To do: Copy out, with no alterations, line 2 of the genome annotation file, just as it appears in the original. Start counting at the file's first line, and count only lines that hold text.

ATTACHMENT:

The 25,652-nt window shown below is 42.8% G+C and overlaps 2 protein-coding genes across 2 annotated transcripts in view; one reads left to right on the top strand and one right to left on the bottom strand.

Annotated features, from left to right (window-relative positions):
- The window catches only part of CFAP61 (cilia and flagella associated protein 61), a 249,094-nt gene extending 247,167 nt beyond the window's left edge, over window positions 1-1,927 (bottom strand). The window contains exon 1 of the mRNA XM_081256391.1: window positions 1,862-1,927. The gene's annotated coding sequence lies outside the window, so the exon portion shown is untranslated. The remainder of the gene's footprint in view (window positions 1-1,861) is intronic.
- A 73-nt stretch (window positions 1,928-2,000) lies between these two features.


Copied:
Annotated features, from left to right (window-relative positions):